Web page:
Subsurface distribution in Iowa
Laudon found it possible to trace the Gilmore City limestone in well logs in western and southwestern Iowa by its distinctive lithologic characteristics and prepared a thickness map of the formation for that state (Laudon, 1933, p. 18). The thickest areas of the Gilmore City in Iowa lie north and northeast of Omaha, Neb. If the basin, contoured by Laudon, were extended toward the southwest, its deepest part indicated by the thickness lines would extend across Nebraska and enter Kansas near the center of the northern border of Kansas. If projected across the region of the central Kansas uplift, the deep part of the basin would extend into the western part. of Kansas. Northeastern Kansas and northwestern Missouri lie on the southeastern flank of the basin as thus projected. McQueen and Greene (1938, p. 33) have noted limestones in wells in northwestern Missouri similar to those described by Laudon and have tentatively correlated them with the Gilmore City limestone. These limestones are reported to be 74 feet thick in the well-known Forest City well (sec. 4, T. 59 N., R. 38 W., Holt county, Missouri) across Missouri river from the northeastern corner of Kansas.
Subsurface development in Kansas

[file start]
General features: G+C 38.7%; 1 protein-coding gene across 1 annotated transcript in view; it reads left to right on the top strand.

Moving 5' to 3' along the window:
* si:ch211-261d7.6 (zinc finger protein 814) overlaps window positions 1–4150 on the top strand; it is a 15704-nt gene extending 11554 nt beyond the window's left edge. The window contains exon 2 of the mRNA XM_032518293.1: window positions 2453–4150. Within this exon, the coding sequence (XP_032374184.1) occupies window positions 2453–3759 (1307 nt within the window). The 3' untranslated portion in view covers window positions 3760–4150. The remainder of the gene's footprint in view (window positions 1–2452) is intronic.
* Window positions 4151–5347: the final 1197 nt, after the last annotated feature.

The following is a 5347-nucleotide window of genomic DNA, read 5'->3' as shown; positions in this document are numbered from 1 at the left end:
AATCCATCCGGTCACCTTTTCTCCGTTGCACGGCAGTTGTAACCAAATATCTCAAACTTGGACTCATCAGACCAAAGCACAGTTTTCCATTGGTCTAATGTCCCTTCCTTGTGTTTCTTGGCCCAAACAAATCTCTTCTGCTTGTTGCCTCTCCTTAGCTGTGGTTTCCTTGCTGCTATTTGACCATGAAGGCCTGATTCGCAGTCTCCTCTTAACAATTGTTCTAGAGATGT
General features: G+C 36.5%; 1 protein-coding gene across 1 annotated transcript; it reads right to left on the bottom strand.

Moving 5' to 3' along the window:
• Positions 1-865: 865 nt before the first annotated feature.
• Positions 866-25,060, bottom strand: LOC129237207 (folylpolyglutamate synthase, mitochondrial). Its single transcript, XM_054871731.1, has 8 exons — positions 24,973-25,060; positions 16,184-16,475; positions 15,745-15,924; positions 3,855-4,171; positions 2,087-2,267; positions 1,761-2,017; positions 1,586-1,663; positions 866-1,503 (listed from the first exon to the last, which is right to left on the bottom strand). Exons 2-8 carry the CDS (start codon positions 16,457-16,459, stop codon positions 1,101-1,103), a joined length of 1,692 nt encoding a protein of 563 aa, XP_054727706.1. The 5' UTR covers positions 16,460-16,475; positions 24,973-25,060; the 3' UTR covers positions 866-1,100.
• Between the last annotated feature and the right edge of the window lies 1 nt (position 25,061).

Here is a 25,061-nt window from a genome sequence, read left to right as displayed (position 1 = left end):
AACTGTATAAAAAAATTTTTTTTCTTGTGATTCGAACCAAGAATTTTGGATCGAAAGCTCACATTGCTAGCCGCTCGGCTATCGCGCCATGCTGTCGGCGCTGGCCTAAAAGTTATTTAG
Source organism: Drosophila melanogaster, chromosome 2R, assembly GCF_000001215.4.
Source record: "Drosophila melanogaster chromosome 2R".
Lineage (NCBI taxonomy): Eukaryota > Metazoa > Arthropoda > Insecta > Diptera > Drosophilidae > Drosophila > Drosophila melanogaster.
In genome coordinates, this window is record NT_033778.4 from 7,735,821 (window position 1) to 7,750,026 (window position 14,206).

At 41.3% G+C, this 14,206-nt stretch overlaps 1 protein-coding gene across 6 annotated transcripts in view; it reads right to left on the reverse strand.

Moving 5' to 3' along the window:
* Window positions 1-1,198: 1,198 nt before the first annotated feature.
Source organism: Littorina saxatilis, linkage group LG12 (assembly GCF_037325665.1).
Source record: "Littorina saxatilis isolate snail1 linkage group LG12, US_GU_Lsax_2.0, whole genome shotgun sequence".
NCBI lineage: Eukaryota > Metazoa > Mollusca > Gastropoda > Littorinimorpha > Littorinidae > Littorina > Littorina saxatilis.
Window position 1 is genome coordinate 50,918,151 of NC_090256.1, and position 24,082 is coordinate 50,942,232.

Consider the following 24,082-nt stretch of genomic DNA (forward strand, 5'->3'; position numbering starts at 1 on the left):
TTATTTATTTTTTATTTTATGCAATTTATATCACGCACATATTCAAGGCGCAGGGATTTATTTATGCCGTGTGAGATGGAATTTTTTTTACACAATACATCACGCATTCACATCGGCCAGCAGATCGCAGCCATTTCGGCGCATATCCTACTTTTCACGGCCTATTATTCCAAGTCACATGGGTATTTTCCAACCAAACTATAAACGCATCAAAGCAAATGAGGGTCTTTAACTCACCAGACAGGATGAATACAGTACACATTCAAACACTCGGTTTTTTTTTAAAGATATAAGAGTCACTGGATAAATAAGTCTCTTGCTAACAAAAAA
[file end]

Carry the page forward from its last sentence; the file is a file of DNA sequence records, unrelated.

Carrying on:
Rocks tentatively correlated with the Gilmore City limestone are found in the subsurface in Kansas in two areas. One of these is northeast of the central Kansas uplift and the other in western Kansas, southwest of that uplift.
In Smith, Osborne, Mitchell, western Dickinson, and northern Saline counties in Kansas, the brown dolomite correlated with the Sedalia limestone is overlain by clean noncherty or very slightly cherty limestone composed of fragments of broken shells and crinoids. The limestone is semigranular and, ordinarily, slightly buff gray or yellowish gray. Some beds contain fine-textured dark or black limestone pellets. The matrix that cements the crystallized fossiliferous granules is soft, opaque, and milky white. Owing to the softness of the limestone, the cuttings recovered in drilling are generally small. Fragments of green shale form a minor constituent of some samples.